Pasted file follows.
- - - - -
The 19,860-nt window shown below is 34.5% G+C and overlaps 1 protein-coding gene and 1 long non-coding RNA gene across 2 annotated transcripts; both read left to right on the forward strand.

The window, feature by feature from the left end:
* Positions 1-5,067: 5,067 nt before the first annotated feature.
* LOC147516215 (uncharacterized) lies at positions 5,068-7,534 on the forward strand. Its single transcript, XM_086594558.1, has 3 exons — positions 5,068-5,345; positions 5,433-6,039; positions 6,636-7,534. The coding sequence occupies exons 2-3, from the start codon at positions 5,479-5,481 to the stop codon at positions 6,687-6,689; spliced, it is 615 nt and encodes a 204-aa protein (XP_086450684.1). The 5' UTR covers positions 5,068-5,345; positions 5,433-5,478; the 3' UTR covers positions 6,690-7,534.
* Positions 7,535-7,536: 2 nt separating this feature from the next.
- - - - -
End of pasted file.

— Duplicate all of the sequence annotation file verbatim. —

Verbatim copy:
The 19,860-nt window shown below is 34.5% G+C and overlaps 1 protein-coding gene and 1 long non-coding RNA gene across 2 annotated transcripts; both read left to right on the forward strand.

The window, feature by feature from the left end:
* Positions 1-5,067: 5,067 nt before the first annotated feature.
* LOC147516215 (uncharacterized) lies at positions 5,068-7,534 on the forward strand. Its single transcript, XM_086594558.1, has 3 exons — positions 5,068-5,345; positions 5,433-6,039; positions 6,636-7,534. The coding sequence occupies exons 2-3, from the start codon at positions 5,479-5,481 to the stop codon at positions 6,687-6,689; spliced, it is 615 nt and encodes a 204-aa protein (XP_086450684.1). The 5' UTR covers positions 5,068-5,345; positions 5,433-5,478; the 3' UTR covers positions 6,690-7,534.
* Positions 7,535-7,536: 2 nt separating this feature from the next.